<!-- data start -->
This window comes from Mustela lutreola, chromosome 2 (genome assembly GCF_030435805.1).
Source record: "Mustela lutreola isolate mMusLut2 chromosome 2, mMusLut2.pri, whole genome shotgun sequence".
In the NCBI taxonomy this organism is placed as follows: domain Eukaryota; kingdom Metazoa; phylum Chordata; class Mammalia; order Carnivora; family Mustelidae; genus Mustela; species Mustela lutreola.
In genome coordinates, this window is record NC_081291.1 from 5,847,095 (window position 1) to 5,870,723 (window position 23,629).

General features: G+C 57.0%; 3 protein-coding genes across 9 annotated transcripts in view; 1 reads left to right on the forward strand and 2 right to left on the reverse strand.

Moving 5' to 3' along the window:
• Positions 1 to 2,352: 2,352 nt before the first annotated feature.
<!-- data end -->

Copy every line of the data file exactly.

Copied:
This window comes from Mustela lutreola, chromosome 2 (genome assembly GCF_030435805.1).
Source record: "Mustela lutreola isolate mMusLut2 chromosome 2, mMusLut2.pri, whole genome shotgun sequence".
In the NCBI taxonomy this organism is placed as follows: domain Eukaryota; kingdom Metazoa; phylum Chordata; class Mammalia; order Carnivora; family Mustelidae; genus Mustela; species Mustela lutreola.
In genome coordinates, this window is record NC_081291.1 from 5,847,095 (window position 1) to 5,870,723 (window position 23,629).

General features: G+C 57.0%; 3 protein-coding genes across 9 annotated transcripts in view; 1 reads left to right on the forward strand and 2 right to left on the reverse strand.

Moving 5' to 3' along the window:
• Positions 1 to 2,352: 2,352 nt before the first annotated feature.